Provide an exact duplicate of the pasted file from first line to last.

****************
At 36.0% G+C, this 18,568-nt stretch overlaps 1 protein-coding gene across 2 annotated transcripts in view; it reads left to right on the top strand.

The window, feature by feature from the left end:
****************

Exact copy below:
At 36.0% G+C, this 18,568-nt stretch overlaps 1 protein-coding gene across 2 annotated transcripts in view; it reads left to right on the top strand.

The window, feature by feature from the left end: